It locks the phone until they reply to dad’s message
One of the reasons parents give their kids cell phones is so they can check in on them. Unfortunately, teens aren’t always as conscientious and responsive as parents would like them to be.
One dad is forcing the issue with a new app.
The United Kingdom’s Metro has the story of Nick Herbert, who was sick and tired of his son Ben ignoring his texts, so he did something about it.
That something? Creating a smartphone app that forces the issue by locking his son’s phone until he replies.
The app, ReplyASAP, also sounds an alarm and takes over the phone’s screen, all but ensuring that any call-screening, potentially misbehaving teens have no choice but to answer, because they certainly can’t deal with not having access to their phones.
“He is always playing games and has the phone on silent. It drives me crazy,” the frustrated father said.
In order to preserve his sanity, Nick devised the app, which also alerts parents when their child has seen their message.
Herbert says, “It will alleviate the stress when I can’t get hold of him as I will know that he has seen my message.”
Herbert admits that he initially thought that giving his son a smartphone would make for better communication. “My son started at school a couple of years ago and got a smartphone…I thought this would make getting hold of him easier, but it doesn’t at all,” he told Metro.
Extreme Nelson from The Simpsons voice: HAHA!
Raising teenagers has never been easy, and with the advent of smart phones and social media, there are more pitfalls than ever. On the surface, this app seems like a good idea. But does forcing your children to be available and responsive at all times really improve things?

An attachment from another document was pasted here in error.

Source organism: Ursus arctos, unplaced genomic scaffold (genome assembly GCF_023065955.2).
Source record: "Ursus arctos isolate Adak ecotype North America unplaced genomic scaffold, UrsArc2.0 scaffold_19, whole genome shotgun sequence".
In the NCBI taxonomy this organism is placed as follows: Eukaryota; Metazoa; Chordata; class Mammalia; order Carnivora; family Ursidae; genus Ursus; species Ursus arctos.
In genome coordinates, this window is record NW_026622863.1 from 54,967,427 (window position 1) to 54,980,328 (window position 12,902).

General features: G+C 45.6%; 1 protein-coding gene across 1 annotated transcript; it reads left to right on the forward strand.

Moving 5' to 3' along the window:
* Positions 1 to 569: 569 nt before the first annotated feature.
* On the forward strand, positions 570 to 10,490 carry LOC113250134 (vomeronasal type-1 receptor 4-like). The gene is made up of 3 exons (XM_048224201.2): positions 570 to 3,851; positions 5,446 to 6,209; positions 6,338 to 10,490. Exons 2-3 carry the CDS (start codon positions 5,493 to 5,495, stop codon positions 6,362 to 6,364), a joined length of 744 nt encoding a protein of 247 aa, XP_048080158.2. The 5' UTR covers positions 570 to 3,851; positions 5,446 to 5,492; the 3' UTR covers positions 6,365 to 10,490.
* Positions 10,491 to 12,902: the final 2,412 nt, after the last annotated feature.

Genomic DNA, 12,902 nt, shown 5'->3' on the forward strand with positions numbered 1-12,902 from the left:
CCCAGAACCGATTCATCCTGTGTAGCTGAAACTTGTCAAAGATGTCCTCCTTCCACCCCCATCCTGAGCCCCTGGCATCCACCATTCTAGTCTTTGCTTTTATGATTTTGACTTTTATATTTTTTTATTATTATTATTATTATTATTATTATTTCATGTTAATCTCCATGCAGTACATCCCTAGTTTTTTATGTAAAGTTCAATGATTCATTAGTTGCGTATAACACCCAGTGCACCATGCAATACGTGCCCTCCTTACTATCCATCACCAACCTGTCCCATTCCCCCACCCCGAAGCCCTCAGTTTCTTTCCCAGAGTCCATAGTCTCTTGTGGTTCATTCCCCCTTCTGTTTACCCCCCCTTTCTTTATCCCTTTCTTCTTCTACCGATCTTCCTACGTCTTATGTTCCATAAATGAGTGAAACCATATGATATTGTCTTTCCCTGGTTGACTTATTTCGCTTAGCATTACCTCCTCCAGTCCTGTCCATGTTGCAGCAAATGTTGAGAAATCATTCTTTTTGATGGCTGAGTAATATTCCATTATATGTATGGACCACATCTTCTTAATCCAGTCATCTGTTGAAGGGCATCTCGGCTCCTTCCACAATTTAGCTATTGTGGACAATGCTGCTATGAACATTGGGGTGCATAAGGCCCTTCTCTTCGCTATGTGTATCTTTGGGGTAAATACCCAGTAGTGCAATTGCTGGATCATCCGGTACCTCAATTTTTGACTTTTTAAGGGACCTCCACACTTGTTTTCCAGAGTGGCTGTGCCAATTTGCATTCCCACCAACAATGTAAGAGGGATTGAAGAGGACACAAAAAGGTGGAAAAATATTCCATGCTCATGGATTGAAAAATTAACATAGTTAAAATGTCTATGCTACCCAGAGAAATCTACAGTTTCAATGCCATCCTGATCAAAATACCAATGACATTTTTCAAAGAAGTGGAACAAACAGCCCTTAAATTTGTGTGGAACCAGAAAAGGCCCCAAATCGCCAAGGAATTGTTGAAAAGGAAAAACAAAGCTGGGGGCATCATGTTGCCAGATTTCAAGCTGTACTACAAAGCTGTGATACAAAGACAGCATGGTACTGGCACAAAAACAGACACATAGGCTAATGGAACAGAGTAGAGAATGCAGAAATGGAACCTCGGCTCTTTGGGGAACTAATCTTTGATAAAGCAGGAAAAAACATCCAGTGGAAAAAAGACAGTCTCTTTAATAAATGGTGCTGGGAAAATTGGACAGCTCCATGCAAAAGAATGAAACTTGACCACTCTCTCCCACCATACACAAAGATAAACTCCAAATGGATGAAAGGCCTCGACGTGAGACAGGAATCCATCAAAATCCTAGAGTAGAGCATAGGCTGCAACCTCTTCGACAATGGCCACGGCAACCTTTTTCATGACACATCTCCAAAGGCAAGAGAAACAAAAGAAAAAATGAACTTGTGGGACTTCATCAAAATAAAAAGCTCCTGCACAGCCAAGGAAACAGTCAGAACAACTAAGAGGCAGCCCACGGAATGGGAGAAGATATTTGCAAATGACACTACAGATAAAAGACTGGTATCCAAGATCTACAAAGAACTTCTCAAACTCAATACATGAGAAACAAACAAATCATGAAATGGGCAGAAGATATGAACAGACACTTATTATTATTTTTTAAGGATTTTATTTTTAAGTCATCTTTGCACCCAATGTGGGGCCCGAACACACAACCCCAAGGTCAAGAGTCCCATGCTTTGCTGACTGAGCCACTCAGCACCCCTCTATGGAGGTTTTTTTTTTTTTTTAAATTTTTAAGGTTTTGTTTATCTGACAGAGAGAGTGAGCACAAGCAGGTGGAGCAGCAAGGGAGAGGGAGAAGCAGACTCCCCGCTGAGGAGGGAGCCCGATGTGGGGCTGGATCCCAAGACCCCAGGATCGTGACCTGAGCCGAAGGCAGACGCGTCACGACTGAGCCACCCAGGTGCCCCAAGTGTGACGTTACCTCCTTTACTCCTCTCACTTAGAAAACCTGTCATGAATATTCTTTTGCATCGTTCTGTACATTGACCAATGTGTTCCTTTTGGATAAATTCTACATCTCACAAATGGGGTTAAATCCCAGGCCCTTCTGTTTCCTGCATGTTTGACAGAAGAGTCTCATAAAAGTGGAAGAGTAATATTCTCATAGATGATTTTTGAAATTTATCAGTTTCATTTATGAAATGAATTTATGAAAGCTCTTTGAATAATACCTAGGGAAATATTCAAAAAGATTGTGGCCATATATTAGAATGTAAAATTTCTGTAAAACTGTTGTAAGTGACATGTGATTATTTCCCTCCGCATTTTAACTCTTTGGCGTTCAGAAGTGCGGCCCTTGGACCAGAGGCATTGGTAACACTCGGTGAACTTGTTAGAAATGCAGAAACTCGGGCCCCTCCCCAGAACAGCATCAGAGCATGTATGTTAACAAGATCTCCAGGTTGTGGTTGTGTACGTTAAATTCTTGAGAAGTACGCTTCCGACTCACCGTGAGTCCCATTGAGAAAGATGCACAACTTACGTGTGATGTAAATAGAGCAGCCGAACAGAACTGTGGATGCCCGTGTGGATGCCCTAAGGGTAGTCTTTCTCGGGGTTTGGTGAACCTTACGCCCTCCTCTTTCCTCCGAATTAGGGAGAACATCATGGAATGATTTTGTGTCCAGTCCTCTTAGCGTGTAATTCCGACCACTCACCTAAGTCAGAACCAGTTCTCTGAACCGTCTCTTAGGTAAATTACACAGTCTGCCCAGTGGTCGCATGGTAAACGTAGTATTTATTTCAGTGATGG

Two key aspects of a healthy parent-child relationship are independence and trust, and we’re not sure where ReplyASAP app falls on the trust spectrum.
Herbert told Scary Mommy, “I hope that it helps improve communication between parents and children and anyone else who uses it, and makes people feel more comfortable that they have this messaging service.”
As our children get older, our control over them decreases while our anxiety over their well-being grows, exponentially. Technology allows us to be in touch at all times, and it’s created an unhealthy expectation for an instant response. But perhaps a digital leash of sorts isn’t the solution.
Sure, your kid might respond immediately, but odds are he’ll chafe against it, and grow to resent the surveillance. And that’s only until he finds a way around it, which, digital age or not, teenagers always do, the resourceful jerks.
Kudos to this dad for inventing an app that will likely speak to parents everywhere, but we think we’d rather give our kids a chance before punishing them.
Then when we punish them later it will be much more satisfying.
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